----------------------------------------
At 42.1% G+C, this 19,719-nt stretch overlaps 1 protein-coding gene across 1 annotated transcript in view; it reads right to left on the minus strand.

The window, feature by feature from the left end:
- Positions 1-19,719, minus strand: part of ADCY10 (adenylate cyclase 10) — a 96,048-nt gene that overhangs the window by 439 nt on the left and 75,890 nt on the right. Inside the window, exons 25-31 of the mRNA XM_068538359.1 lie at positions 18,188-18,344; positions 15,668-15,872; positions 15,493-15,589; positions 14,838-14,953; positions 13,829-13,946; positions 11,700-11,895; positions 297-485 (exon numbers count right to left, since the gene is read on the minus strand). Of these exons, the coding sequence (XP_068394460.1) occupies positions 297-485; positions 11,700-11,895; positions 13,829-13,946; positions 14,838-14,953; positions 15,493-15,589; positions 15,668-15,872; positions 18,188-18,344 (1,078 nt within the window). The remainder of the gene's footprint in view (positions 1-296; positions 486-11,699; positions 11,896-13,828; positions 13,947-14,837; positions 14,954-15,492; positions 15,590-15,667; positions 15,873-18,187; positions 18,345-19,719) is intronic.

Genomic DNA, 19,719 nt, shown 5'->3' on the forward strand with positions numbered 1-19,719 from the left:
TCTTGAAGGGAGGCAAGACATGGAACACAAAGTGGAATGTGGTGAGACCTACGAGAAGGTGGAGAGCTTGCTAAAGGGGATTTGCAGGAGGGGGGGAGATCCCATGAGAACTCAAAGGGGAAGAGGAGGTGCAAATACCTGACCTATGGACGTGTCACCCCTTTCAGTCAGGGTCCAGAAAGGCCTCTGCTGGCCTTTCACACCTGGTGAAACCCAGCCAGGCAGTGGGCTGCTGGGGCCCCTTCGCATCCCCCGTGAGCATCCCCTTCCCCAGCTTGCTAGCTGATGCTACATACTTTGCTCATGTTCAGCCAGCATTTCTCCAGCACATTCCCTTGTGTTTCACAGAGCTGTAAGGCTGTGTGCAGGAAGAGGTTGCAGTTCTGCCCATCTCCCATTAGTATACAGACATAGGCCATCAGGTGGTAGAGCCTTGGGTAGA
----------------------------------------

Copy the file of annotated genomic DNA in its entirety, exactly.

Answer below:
At 42.1% G+C, this 19,719-nt stretch overlaps 1 protein-coding gene across 1 annotated transcript in view; it reads right to left on the minus strand.

The window, feature by feature from the left end:
- Positions 1-19,719, minus strand: part of ADCY10 (adenylate cyclase 10) — a 96,048-nt gene that overhangs the window by 439 nt on the left and 75,890 nt on the right. Inside the window, exons 25-31 of the mRNA XM_068538359.1 lie at positions 18,188-18,344; positions 15,668-15,872; positions 15,493-15,589; positions 14,838-14,953; positions 13,829-13,946; positions 11,700-11,895; positions 297-485 (exon numbers count right to left, since the gene is read on the minus strand). Of these exons, the coding sequence (XP_068394460.1) occupies positions 297-485; positions 11,700-11,895; positions 13,829-13,946; positions 14,838-14,953; positions 15,493-15,589; positions 15,668-15,872; positions 18,188-18,344 (1,078 nt within the window). The remainder of the gene's footprint in view (positions 1-296; positions 486-11,699; positions 11,896-13,828; positions 13,947-14,837; positions 14,954-15,492; positions 15,590-15,667; positions 15,873-18,187; positions 18,345-19,719) is intronic.

Genomic DNA, 19,719 nt, shown 5'->3' on the forward strand with positions numbered 1-19,719 from the left:
TCTTGAAGGGAGGCAAGACATGGAACACAAAGTGGAATGTGGTGAGACCTACGAGAAGGTGGAGAGCTTGCTAAAGGGGATTTGCAGGAGGGGGGGAGATCCCATGAGAACTCAAAGGGGAAGAGGAGGTGCAAATACCTGACCTATGGACGTGTCACCCCTTTCAGTCAGGGTCCAGAAAGGCCTCTGCTGGCCTTTCACACCTGGTGAAACCCAGCCAGGCAGTGGGCTGCTGGGGCCCCTTCGCATCCCCCGTGAGCATCCCCTTCCCCAGCTTGCTAGCTGATGCTACATACTTTGCTCATGTTCAGCCAGCATTTCTCCAGCACATTCCCTTGTGTTTCACAGAGCTGTAAGGCTGTGTGCAGGAAGAGGTTGCAGTTCTGCCCATCTCCCATTAGTATACAGACATAGGCCATCAGGTGGTAGAGCCTTGGGTAGA